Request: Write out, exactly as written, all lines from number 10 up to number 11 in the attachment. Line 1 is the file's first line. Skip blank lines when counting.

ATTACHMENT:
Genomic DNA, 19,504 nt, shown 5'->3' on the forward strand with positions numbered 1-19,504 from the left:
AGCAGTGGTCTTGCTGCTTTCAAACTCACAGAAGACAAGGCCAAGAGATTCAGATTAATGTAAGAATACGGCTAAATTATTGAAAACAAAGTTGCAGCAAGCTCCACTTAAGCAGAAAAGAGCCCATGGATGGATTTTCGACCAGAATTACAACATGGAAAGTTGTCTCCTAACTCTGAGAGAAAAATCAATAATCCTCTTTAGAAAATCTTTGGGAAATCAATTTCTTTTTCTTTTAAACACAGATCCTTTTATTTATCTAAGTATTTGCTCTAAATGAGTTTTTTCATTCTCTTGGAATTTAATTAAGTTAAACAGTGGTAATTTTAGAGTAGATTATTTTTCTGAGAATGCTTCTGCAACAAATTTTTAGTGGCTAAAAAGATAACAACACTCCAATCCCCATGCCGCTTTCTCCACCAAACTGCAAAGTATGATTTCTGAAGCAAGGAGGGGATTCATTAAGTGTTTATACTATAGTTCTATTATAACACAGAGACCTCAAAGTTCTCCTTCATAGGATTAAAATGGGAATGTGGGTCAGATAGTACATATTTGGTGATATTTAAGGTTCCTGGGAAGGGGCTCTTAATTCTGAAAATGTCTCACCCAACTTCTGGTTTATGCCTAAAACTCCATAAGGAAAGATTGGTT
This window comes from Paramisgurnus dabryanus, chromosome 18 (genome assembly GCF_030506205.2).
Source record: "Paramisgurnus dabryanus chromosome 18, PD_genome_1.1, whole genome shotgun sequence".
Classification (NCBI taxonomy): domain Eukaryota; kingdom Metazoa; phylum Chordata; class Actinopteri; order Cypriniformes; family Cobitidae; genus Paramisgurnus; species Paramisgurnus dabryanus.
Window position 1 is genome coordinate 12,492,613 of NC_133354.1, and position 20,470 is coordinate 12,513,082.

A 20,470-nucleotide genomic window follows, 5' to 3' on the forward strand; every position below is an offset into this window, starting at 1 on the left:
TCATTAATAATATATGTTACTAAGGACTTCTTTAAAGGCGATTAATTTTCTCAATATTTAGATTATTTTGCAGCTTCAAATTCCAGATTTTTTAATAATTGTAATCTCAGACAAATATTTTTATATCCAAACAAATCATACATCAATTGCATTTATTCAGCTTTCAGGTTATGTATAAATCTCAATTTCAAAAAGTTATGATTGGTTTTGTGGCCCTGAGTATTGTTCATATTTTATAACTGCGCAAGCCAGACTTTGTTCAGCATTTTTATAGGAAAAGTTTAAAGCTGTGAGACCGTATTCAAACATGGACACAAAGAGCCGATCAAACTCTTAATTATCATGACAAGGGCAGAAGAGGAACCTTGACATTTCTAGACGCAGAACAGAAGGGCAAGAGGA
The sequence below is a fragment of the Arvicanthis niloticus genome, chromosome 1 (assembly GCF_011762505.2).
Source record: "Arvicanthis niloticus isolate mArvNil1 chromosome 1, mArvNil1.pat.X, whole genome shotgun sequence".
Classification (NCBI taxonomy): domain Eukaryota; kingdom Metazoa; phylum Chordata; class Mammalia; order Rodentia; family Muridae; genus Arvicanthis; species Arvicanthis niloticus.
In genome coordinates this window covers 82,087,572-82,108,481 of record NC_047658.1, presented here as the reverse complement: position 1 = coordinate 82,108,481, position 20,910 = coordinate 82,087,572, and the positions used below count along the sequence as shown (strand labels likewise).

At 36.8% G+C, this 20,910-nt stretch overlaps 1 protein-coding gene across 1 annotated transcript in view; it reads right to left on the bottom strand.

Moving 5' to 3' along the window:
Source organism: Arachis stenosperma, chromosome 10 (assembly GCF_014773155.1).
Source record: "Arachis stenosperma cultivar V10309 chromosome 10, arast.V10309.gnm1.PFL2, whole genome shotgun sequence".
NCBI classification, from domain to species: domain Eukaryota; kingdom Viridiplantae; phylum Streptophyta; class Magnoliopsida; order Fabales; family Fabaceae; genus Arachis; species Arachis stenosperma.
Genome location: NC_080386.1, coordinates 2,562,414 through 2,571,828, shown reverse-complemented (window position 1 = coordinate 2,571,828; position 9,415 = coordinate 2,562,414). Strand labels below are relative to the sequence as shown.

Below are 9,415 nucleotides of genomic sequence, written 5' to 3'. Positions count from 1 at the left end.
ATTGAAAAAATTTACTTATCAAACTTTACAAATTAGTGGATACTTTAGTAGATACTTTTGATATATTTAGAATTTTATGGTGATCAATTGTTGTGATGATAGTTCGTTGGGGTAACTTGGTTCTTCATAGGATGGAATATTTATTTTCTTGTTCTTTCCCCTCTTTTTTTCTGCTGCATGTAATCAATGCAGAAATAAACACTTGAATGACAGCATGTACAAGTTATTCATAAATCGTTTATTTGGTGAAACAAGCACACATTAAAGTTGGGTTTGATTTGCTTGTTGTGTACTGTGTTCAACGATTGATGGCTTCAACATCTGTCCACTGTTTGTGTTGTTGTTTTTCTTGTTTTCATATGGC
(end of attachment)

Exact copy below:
Source record: "Arvicanthis niloticus isolate mArvNil1 chromosome 1, mArvNil1.pat.X, whole genome shotgun sequence".
Classification (NCBI taxonomy): domain Eukaryota; kingdom Metazoa; phylum Chordata; class Mammalia; order Rodentia; family Muridae; genus Arvicanthis; species Arvicanthis niloticus.